A while back I talked about how my favorite superteam wasn’t the Justice Leage, or even the X-Men. No, that honor belongs to the 3.0 incarnation of Wildcats, masterminded by writer Joe Casey. Sure, those other teams may put on some good fights, dazzle us with surprising plot twists, and serve as metaphors for all kinds of societal ills, but did they give us the battery that doesn’t die? Did they follow up that with the car that doesn’t need gas? And are they trying to change the system from the inside by setting a moral example of how corporations should act? They didn’t, and they don’t.
I’ll admit that the whole endeavor comes off as a kind of wish fulfillment for those of us who wish corporations actively pursued the best interests of the people, but it’s also something I’ve never seen done before or since in comics. We’ve seen superteams take a proactive role in stamping out global threats, or even taking over a country (see “The Authority” under Ellis, Millar, and Brubaker). But to see them actually work within the system to effect lasting change... that’s usually saved for the realms of alternate universes, “Elseworlds,” or the last act of a story (see the last issue of “Planetary”). Even if it wasn’t carried out to Casey’s intended finish, it’s still thrilling to see his plan unfold in the pages of this volume.
That being said, this volume isn’t all about changing the world to make it a better place. Along with the plans of the Halo Corporation’s CEO, an android who used to specialize in combat and who now trades in commerce, we get to see how his former teammates handle this new world they’ve been thrust into. His friend, the mercenary Grifter, was crippled and is now resorting to... somewhat unusual means to get his former mobility back. You’ve also got Thomas Dolby, a former lawyer now a high-level Halo executive, who is still learning to cope with this strange world he has been thrust into and info broker C.C. Rendozzo who, after having her son rescued, is now finding out that her new home life isn’t what she imagined at all.
Then you’ve got Zealot, a Kheran warror (and Grifter’s ex) now dedicated to wiping out the Coda sisterhood of assassins she founded during her long stay on this planet. It’s the complications that arise during this quest that form the main thread and climax of the book’s second half as Grifter leads a very motley crew in an effort to save the former love of his life from certain death at the hands of her proteges. It’s very well-executed carnage, but it also takes the focus away from Jack’s efforts and that’s a shame. Casey does have a quirky streak and a desire to avoid convention at nearly any cost, as seen in the disturbing relationship Agent Wax cultivates with his superior’s wife, and it always keeps the book consistently entertaining when he’s veering from the perils of marketing a car that doesn’t need gas to an all-out assault on the Coda’s stronghold in Greece.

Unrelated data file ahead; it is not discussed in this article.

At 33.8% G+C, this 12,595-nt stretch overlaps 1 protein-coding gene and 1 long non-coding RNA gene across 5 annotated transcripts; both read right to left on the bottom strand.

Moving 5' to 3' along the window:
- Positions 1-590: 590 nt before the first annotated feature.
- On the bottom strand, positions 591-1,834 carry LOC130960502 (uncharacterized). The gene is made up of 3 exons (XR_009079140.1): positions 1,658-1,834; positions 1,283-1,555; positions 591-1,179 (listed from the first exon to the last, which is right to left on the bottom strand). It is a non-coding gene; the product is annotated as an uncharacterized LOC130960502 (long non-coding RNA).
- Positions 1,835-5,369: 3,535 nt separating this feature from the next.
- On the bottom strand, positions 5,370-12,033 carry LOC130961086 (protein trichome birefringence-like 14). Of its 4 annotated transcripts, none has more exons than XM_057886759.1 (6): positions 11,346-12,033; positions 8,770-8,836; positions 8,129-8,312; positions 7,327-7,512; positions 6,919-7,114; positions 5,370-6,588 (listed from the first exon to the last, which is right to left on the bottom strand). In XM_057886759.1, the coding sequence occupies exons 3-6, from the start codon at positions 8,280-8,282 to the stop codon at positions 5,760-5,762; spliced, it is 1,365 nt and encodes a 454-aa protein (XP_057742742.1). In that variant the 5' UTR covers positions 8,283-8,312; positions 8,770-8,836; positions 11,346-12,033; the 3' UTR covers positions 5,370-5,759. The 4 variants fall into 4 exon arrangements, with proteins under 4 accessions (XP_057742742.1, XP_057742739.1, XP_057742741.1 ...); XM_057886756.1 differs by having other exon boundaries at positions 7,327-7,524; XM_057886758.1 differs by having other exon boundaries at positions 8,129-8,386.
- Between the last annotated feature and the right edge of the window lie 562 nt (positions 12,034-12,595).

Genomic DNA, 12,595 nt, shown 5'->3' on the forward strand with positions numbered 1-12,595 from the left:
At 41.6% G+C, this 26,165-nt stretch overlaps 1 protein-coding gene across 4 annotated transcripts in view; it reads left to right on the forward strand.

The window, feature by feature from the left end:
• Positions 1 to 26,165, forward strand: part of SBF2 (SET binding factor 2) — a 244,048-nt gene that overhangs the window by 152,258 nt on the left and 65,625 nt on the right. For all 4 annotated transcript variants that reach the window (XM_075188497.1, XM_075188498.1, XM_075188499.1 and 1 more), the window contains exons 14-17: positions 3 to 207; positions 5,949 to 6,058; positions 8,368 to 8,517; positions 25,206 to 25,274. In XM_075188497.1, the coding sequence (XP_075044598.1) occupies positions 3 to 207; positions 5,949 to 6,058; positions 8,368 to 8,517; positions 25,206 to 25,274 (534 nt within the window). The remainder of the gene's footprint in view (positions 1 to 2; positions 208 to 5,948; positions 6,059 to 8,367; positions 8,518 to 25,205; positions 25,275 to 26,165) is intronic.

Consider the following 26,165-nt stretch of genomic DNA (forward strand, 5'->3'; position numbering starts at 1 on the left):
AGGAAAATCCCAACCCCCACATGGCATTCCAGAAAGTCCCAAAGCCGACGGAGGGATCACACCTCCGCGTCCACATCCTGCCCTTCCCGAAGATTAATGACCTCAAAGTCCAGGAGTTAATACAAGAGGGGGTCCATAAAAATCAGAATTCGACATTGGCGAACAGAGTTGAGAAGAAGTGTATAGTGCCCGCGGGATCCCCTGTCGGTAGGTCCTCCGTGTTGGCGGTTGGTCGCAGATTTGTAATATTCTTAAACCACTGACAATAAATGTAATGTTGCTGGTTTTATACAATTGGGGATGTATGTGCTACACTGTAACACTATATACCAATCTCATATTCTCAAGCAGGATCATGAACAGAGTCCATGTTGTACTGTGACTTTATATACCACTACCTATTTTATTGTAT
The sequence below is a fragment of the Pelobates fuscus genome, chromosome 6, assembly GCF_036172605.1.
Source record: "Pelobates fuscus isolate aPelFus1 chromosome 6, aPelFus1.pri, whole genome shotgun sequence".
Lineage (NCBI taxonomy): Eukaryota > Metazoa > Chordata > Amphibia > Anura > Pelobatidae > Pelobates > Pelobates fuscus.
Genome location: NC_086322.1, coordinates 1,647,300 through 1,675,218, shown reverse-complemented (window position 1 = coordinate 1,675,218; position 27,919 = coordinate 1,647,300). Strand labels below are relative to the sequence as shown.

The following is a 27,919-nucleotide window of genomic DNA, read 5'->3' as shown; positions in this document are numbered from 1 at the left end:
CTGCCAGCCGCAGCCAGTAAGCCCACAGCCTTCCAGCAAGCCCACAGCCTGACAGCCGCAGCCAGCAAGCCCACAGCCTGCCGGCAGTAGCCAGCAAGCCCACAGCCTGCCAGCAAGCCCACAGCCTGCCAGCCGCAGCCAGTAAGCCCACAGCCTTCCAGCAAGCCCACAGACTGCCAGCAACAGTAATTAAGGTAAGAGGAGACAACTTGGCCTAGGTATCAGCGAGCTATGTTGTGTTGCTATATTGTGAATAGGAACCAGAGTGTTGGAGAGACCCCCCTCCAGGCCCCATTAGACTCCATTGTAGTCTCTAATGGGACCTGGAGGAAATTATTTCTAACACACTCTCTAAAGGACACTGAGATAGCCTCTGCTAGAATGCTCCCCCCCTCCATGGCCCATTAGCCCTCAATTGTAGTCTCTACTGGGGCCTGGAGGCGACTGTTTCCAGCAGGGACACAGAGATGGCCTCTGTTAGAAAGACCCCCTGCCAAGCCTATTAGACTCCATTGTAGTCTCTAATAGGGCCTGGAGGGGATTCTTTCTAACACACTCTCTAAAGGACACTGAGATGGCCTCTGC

Five different artists worked on the twelve issues contained in this collection. The first is Dustin Nguyen, who illustrates the first third, and it looks fantastic. He can make just about any scene appear effortlessly stylish, which is a must when you’ve got as many talking heads as this series has. Francisco Ruiz Velasco and Pasqual Ferry handle one-and-a-half and one issue, respectively, and they do a decent job of maintaining stylistic consistency with Nguyen though the end results aren’t quite as pleasing to the eye. The last third is handled by Duncan Rouleau whose slighly exaggerated style gives the series a look more in line with your average superhero comic (which I’m sure sat real well with Casey, given how much effort he invested in dragging these characters away from that paradigm). However, considering the action-oriented nature of the issues he illustrates it ultimately works out pretty well in the end. Finally, Sean Phillps illustrates a flashback to the days of the “2.0” incarnation of the series. The man never does bad work, and that’s still true here.
The thing that always gets me when I think about how this series was cancelled before it ran its course is that the mini-series it was replaced with eventually wound up selling EVEN WORSE than the final issues of this one. It’s the very definition of adding insult to injury. Still, it’s a compelling story that’s being told here even with the action-movie detour in the second half. I’d still like to see this idea of having superheroes working within the system, bringing fantastic technology to the masses, tackled again someday. Either by Casey or some other writer looking to do something different with the superhero genre. I won’t hold my breath, but at least I have “Wildcats Version 3.0” to fall back on.